House Passes Abortion Restrictions Bill Based on Alternative Facts

by | Oct 14, 2017 | Opinion, page 2

To no one’s surprise, the female body has once again been politicized by placing a woman’s right to choose in the hands of politicians. The House of Representatives passed a bill on Oct. 3, banning abortion after 20 weeks of gestation, with the only exceptions being in cases of rape, incest, or danger to the mother’s life. Although the bill has been approved by the House, it has not yet been voted on by the Senate, where it will hopefully be blocked. Those in favor of the Pain-Capable Unborn Child Protection Act have used “emerging scientific research that a fetus can feel pain at 20 weeks” as a platform for their cause. However, and this is the important part– the American College of Obstetricians and Gynecologists have not endorsed that “scientific research,” which could be more accurately described as an alternative fact. This information has only been spread by pro-life activists looking to pass their bill.

 

This bill violates a woman’s right to choose, and completely ignores the context in which most late-term abortions take place.

 

Only 1.3 percent of all abortions take place after 20 weeks, because if a woman wishes to terminate her pregnancy, in just about all cases, that difficult decision is made much earlier in her pregnancy. Oftentimes when women have abortions after 20 weeks it is due to a potentially devastating medical concern. Until about the 18th week of pregnancy, doctors can only determine if there is a higher risk of major issues with the fetus. It is not until after the 18th week of pregnancy that a physician can determine if there is actually something irreversibly wrong with a fetus.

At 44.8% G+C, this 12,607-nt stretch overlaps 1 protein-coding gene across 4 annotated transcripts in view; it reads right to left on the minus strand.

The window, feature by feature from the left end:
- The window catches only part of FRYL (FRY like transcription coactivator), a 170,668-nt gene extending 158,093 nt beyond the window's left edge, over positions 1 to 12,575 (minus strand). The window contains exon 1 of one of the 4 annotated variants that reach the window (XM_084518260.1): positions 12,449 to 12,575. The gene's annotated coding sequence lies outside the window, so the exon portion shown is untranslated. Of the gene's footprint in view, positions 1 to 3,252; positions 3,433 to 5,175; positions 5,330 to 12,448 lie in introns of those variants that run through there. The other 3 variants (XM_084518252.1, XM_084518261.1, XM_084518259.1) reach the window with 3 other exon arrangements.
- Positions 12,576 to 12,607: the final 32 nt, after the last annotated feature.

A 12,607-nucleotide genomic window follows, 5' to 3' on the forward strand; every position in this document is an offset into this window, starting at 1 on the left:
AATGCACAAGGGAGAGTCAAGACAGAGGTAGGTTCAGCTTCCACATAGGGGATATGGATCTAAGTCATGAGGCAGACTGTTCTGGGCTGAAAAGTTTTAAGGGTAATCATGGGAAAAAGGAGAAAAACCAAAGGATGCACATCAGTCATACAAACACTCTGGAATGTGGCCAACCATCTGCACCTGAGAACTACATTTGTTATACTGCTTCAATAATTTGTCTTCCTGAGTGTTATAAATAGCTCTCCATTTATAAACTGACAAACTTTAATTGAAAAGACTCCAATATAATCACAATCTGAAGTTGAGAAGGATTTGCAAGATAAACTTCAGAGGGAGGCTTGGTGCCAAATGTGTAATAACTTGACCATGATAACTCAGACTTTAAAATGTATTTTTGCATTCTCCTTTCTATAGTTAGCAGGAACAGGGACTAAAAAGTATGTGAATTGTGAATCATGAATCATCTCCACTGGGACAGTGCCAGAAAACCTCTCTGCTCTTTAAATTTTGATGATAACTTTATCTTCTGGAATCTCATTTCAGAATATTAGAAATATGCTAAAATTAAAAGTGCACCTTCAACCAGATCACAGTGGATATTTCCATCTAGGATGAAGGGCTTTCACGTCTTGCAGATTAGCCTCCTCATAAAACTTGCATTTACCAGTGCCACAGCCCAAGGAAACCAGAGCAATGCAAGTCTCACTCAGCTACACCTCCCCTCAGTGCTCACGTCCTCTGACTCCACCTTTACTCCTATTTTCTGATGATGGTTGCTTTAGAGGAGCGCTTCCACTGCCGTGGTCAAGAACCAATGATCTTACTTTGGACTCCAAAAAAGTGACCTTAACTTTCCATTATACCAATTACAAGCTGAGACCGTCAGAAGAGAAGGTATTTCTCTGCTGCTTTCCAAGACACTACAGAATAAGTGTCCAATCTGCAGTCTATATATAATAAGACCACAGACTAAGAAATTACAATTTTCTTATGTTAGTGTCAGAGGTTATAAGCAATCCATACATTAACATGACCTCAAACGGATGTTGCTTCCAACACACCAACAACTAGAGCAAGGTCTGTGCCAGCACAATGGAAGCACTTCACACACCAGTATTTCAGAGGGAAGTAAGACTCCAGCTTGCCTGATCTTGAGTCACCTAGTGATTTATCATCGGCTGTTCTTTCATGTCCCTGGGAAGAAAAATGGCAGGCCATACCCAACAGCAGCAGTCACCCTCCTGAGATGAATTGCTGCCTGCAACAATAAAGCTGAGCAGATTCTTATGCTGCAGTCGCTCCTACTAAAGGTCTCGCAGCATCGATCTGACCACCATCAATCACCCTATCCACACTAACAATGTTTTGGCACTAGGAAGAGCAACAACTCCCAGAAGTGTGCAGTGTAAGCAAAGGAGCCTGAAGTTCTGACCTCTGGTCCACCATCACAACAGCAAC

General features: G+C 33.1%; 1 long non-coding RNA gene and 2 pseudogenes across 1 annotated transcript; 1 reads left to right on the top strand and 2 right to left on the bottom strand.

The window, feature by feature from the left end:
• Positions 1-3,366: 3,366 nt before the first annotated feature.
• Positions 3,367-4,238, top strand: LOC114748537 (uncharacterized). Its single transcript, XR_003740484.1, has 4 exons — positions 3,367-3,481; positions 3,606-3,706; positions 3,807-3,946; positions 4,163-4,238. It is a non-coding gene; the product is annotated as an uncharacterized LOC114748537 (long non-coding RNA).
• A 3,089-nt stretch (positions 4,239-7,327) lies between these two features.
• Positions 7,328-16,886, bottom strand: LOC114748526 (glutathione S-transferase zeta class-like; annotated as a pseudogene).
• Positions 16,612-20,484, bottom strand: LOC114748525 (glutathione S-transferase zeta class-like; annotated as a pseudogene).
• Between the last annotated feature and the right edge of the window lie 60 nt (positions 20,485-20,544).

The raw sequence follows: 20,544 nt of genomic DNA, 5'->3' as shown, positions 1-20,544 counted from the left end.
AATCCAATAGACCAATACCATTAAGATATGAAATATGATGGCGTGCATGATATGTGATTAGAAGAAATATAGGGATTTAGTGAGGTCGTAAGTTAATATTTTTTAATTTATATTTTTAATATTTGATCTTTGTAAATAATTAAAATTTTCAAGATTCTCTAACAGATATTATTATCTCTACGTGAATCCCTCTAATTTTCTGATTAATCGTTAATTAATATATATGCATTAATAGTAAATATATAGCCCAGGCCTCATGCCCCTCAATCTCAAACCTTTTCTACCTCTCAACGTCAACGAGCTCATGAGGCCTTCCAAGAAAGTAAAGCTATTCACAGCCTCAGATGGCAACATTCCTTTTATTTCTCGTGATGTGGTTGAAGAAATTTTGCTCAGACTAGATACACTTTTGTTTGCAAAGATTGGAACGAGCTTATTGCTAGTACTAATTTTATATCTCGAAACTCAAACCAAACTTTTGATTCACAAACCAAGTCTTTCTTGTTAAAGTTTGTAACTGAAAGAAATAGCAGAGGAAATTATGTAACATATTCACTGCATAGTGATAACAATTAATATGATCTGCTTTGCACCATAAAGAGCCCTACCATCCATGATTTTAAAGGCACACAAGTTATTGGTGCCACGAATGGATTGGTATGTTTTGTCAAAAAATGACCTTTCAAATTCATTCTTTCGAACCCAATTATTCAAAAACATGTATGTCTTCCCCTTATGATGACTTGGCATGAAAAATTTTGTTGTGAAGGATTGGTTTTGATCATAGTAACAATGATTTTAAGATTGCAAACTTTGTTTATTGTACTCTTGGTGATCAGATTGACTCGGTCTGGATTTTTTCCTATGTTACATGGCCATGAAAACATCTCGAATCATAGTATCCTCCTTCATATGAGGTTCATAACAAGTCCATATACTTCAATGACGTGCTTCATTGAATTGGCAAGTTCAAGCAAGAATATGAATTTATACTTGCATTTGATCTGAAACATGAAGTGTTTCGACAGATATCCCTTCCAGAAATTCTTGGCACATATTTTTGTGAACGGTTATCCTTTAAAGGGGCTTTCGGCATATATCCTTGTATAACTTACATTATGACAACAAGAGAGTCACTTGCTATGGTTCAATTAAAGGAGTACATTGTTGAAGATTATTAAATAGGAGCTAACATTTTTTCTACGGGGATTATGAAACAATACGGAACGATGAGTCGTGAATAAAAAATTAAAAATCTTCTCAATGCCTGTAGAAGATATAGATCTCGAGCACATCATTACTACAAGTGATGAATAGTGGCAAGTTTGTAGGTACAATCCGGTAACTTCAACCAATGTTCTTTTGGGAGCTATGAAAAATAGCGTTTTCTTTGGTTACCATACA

Additionally, women may lack the necessary resources to terminate their pregnancy prior to twenty weeks, or be in an unsafe relationship or high-pressure situation that prevents them from performing the abortion earlier on. It is also possible for a woman to be unaware of her pregnancy until later in her term, making an earlier abortion impossible.

 

Given this, there is absolutely no way for the government to know and predict the reason behind every abortion that takes place after 20 weeks and there is no way for the government, as an institution, to understand the pain associated with the choices individual women make about their personal life. How could the government understand why a woman would decide that she can no longer carry her unborn child? For this reason, it is not the government’s job to determine when a woman can terminate her pregnancy.

 

Additionally, the bill only allows for abortions if the mother’s life is directly and urgently threatened. It does not support any other medical concerns that could affect the mother at this stage in the pregnancy, and does not take into account what could happen to the mother if she is forced to continue to carry and birth her child.

 

I am disheartened that we are still having this conversation, and that the United States House of Representatives voted in favor of “alternative facts.” Although I am hopeful that the Senate will stop this bill in its tracks, I am fearful that control over one’s personal body is being threatened.

 

When it comes down to it, abortion is a politicized topic that is sometimes unpleasant to conceptualize. But regardless of how uncomfortable it may be to think about, all women deserve the right to choose and should have access to make a decision that is rightfully theirs.  Constricting the time frame of a woman’s choice removes the principles of freedom the United States so proudly calls our own.
photo courtesy of “Inside Congress: Understanding the Legislative Process” published by The Brookings Institute.

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